Microsoft Edge is a cross-platform web browser from Microsoft. In 2020, the company released a new, Chromium-built version of Edge. The UX Research team has been hard at work defining customer needs and evaluating new growth and differentiator experiences.
Paula Bach leads the Microsoft Edge Browser UX Research team, which works end-to-end across the design and development cycles. Hannah Nursalim is a user researcher on the team’s Agile research program.
The Agile research program receives research requests from stakeholders, which they tackle over the course of three-week research sprints. Planning, recruiting, and scheduling happens within the first week of a sprint—which means that fulfilling these requests often requires finding participants that fit very specific criteria in a short period of time.
So the Browser UX Research team started evaluating user research recruiting tools to find a solution that would allow them to find and schedule qualified participants, fast.
That’s where User Interviews comes in.
Paula's team, including the Agile research program, now uses User Interviews Recruit to fill studies that require speaking to very targeted audiences—teachers that use Flipgrid, for example.
From the pool of matched participants provided by User Interviews, they then hand-select participants to make sure they’re talking to a diverse and representative group of people. They use the platform’s messaging feature to communicate with participants, send Microsoft Teams links, and manually distribute gift cards.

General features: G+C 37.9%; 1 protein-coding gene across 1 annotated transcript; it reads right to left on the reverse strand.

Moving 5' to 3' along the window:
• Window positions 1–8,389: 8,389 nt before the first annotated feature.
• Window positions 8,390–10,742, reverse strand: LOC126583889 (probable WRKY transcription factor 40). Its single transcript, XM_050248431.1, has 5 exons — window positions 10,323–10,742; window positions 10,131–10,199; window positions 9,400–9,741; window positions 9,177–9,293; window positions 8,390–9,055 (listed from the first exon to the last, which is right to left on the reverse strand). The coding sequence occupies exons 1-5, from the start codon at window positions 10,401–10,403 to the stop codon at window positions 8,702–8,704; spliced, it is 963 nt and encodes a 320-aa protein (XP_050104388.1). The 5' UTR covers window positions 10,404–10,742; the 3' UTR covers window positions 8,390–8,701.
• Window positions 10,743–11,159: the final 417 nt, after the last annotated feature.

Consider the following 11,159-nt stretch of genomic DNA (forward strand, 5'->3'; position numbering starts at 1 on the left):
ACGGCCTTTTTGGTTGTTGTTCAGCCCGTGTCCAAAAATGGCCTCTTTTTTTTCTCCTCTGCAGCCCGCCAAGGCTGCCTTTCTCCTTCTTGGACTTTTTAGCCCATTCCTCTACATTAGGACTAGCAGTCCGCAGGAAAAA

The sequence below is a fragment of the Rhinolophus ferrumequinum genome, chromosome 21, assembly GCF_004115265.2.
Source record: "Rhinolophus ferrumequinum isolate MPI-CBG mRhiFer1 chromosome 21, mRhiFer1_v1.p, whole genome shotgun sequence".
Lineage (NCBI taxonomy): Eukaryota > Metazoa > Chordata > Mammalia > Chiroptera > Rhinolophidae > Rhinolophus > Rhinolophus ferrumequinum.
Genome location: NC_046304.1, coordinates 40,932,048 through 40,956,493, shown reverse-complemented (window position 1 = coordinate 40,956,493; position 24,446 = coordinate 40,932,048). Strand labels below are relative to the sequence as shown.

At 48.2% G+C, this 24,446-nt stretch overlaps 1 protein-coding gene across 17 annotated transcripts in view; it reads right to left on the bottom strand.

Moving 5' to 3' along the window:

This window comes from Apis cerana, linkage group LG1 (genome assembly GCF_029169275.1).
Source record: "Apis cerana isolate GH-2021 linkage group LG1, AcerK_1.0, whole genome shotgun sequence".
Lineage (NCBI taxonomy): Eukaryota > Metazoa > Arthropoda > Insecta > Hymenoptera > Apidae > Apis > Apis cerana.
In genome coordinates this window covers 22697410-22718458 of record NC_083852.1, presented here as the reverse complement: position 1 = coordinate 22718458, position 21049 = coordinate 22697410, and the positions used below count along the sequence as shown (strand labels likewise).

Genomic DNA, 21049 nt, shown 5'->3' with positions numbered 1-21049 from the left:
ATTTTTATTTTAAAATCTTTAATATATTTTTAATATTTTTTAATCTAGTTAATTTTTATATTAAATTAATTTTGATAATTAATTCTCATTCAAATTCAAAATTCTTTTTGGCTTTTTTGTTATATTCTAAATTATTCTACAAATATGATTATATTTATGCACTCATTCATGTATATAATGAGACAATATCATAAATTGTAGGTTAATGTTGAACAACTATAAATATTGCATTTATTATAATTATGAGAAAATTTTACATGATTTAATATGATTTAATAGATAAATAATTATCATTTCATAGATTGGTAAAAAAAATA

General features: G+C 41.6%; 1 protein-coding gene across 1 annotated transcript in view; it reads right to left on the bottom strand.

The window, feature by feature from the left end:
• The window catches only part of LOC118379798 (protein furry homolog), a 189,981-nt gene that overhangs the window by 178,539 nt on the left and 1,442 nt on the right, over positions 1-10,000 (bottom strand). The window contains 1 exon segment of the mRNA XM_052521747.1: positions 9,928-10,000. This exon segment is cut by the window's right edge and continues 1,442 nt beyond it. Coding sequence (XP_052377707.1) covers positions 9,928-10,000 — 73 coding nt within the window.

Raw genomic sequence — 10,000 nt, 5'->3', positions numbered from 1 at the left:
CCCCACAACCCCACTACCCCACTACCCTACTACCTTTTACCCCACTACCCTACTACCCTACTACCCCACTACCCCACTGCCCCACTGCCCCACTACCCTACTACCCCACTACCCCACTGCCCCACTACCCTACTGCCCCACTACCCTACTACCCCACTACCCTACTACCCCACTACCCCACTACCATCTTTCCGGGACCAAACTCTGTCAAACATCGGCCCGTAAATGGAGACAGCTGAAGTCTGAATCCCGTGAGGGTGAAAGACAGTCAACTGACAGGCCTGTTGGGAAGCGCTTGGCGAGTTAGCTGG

“User Interviews has been really great for recruiting highly specific profiles. We haven’t had any no-shows, there’s been a great participant response rate—it’s been a really smooth process and a positive experience.” — Hannah Nursalim
Hannah’s favorite thing about the User Interviews platform is that her team can review screener responses to improve their screener survey design.
For example, the Browser UX Research team was seeking to understand how people use Microsoft Edge. Their initial criteria was narrow—they wanted to talk to consumers who use both a Windows Virtual Desktop and the browser.
But when so few participants qualified, they had to rethink their screener. Hannah explains:
“We left the screener open for two weeks, then we looked at where people failed and what we should change. In the end we decided that people could be using any virtual desktop. You know, let’s be flexible and see who our audience is.”
So they edited their screener to let in more participants (who could still help answer their most important research questions).
“With another recruiting tool, we’d have to remake the screener, contact customer success to redistribute, and such. Other platforms don’t have the same flexibility.”